python -m pip install azure

Use the following Python 3 code to transfer from the blob of AWS S3 to Azure Blob storage with Azure Functions.

# Add file to azure blob.
account_name = '<Your Account Name>'
account_key = '<Your Account Key>'
container = '<Target Container>'
block_blob_service = BlockBlobService(account_name=account_name, account_key=account_key)

The complete code to transfer from S3 blobs to Azure Blob storage with Python is available at this GitHub repository: GitHub Project Repository for Transferring AWS S3 Data to Azure Blob storage.

In this way, you can transfer blobs from AWS S3 to Azure Blob storage by using Azure Functions.

Azure Machine Learning predictive analytics

The Devsisters analytics team wanted to use Azure Machine Learning to predict the user churn and payment and to divide a user cluster to provide appropriate promotions for individual users. To provide these predictions, Azure Machine Learning offers a variety of predictive analysis algorithms and provides PaaS-based services, so that developers can provide predictive analytical services reliably without considering the infrastructure. In addition, a predictive model can be deployed as RESTful API, and the batch training process can be executed using Azure Functions.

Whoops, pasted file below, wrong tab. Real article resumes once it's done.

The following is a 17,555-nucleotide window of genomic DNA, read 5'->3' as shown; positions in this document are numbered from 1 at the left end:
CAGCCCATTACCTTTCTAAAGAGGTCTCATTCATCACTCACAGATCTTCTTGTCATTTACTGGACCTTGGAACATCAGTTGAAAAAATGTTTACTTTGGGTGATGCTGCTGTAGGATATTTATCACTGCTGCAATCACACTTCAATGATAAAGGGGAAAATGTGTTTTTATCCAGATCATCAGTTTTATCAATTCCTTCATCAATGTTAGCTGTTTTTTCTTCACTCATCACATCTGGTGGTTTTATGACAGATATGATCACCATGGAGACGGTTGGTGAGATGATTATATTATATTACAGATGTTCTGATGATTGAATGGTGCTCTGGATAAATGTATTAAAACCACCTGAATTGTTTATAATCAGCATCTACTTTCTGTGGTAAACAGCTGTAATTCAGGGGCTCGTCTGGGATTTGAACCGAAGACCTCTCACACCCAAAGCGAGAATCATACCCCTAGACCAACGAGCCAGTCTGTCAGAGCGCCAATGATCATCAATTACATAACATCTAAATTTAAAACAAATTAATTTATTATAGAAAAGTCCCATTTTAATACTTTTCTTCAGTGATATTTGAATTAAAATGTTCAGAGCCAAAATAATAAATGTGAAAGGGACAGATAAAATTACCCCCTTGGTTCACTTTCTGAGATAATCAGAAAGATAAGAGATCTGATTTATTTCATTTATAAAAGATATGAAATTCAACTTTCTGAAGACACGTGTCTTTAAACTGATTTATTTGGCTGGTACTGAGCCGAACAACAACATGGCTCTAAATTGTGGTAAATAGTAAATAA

The hackfest team built a model of the churn/payment prediction model and the user cluster as one workflow.

DevSisters ML model

In this way, we have created a model of churn prediction and payment prediction and user clustering. The entire workflow can be tested immediately with “Open in Studio” via the Cortana Intelligence Gallery link below.

Analysis used in Azure Machine Learning

Devsisters built an individual workflow in the following pattern to perform the desired analysis process, and automated the results in every step.